This KIP proposes to add an API that will request a rebalance without revoking all currently owned partitions. Both static and dynamic members will attempt to rejoin the group. It is a nonblocking call that does not itself initiate the rebalance (as in consumer.unsubscribe()) but instead just marks the consumer as needing to rejoin. A rebalance will then be triggered on the next poll() call.
The behavior is fairly straightforward overall, but there are some edge cases to consider:
A rebalance is already in progress
There is always the possibility that a rebalance is already in progress and the consumer is just awaiting its new assignment, or waiting for the remaining members to rejoin. It's also possible that an application may try to trigger a rebalance from multiple consumers in the group at once. The appropriate handling of this case depends on the application-level logic and reason for forcing a rebalance to begin with: for example, the current plan for KIP-441 is for the leader to periodically trigger a rebalance to check for ready standbys and give them an active assignment. If the rebalance is triggered based on an arbitrary time interval we should just allow the current rebalance to complete and move on, since the ongoing rebalance will collect the latest metadata just as the enforced rebalance would have.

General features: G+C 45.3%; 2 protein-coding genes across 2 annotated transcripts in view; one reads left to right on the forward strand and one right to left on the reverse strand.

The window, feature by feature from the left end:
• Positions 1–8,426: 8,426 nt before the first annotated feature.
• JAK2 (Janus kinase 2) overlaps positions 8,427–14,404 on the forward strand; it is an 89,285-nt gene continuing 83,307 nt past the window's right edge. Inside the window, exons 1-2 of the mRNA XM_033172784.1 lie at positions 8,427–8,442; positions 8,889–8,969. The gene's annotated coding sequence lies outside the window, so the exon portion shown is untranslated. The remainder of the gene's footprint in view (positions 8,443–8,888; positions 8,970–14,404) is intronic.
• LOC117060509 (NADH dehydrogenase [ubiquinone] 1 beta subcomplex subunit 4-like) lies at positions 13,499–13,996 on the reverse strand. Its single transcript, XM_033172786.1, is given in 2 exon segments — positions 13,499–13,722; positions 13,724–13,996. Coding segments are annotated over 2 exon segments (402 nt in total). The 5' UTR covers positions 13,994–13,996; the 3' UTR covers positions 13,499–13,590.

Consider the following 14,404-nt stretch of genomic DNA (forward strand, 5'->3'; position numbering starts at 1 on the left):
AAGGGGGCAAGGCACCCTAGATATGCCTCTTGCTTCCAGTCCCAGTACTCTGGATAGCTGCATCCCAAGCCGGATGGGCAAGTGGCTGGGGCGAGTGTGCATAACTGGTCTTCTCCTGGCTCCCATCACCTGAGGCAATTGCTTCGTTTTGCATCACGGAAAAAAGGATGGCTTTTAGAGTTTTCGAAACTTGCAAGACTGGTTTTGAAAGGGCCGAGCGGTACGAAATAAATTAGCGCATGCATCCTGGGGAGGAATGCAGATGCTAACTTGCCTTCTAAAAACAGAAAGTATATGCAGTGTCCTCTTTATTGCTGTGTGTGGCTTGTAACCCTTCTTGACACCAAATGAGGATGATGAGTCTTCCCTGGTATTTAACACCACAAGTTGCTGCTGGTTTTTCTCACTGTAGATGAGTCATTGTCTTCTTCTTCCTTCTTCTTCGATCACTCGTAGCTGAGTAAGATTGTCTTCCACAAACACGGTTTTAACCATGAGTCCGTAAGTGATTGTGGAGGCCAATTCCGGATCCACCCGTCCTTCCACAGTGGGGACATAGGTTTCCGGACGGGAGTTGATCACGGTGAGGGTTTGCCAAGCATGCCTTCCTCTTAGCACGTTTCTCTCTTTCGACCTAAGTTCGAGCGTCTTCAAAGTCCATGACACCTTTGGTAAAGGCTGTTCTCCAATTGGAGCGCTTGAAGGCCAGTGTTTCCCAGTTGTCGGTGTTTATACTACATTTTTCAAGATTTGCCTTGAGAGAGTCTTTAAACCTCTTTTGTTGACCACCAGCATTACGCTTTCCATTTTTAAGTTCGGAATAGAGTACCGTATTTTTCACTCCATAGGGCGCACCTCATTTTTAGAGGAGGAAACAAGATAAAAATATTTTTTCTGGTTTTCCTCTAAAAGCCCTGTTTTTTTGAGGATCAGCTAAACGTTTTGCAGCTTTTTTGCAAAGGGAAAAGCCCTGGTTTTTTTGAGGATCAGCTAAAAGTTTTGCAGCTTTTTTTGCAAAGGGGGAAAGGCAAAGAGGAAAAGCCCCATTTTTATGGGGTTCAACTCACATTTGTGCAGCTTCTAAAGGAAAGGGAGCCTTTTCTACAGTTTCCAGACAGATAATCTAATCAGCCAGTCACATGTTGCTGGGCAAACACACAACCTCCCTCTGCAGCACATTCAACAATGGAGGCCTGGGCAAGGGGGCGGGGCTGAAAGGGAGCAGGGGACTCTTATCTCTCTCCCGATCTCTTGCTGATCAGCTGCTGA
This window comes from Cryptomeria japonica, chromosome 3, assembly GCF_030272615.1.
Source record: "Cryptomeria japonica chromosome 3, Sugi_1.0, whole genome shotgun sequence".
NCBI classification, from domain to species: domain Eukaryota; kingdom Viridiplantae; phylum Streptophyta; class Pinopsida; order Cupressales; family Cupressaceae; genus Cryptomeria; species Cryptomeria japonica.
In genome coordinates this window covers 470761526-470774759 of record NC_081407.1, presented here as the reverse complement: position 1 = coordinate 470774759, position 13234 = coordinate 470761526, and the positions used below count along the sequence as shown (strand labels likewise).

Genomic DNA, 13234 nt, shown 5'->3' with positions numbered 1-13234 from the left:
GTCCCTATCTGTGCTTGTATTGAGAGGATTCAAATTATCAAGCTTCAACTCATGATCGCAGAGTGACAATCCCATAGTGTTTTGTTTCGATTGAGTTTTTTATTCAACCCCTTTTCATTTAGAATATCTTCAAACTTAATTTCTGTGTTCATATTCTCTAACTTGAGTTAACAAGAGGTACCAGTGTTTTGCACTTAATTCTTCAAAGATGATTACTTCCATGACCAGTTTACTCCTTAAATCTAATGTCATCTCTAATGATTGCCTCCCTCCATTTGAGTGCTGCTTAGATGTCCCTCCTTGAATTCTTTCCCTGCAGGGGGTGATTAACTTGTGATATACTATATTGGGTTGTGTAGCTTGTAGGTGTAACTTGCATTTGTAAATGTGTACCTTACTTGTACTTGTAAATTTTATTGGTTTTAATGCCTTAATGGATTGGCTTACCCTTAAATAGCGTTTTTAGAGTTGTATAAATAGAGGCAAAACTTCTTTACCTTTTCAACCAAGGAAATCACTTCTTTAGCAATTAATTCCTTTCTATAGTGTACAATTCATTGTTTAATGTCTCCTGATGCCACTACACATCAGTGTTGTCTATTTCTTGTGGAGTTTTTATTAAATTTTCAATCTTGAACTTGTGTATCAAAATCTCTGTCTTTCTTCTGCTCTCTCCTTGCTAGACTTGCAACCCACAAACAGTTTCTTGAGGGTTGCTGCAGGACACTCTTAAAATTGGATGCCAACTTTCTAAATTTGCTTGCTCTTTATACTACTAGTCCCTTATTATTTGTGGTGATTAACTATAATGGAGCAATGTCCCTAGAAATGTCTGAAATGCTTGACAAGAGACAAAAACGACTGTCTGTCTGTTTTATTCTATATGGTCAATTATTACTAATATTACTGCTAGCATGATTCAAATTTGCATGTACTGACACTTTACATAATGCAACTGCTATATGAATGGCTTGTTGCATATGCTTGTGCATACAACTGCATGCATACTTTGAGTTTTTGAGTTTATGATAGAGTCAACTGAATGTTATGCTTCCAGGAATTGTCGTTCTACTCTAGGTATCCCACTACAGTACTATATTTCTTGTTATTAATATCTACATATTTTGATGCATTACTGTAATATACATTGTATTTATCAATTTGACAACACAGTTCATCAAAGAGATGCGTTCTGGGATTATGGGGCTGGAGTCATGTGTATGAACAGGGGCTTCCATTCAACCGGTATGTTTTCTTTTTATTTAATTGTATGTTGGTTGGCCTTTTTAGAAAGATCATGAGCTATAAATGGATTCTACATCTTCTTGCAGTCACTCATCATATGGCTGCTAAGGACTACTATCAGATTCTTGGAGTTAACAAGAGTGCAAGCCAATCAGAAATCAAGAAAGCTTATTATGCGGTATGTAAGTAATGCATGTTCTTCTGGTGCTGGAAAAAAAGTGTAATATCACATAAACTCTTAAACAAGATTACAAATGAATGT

But what if the rebalance was triggered not at some arbitrary point in time, but based on some just now satisfied condition? One alternative we considered for KIP-441 was to have each member trigger a rebalance once they finished preparing their standbys. If a rebalance was already in progress the subscription metadata would have been sent before this condition was met, and the resulting assignment would not take into account the readiness of the standby. If we just allowed the current rebalance to complete and did not trigger another one, the ready standby would not get converted to an active task.
Clearly, the behavior of this API in the case on an ongoing rebalance is application-dependent. However it seems best to leave it up to the user to determine whether or not to retry based on the results of the completed rebalance by checking the assignment received.
The consumer is not part of an active group
If the consumer is not part of an active group, either because it dropped out or it has not yet joined the group, we should already be attempting to rejoin. But if we are not yet in the REBALANCING state (above case), then we have not yet sent out the metadata and so the next rebalance should include whatever update caused the app to want to force a rebalance. In this case we just return "true".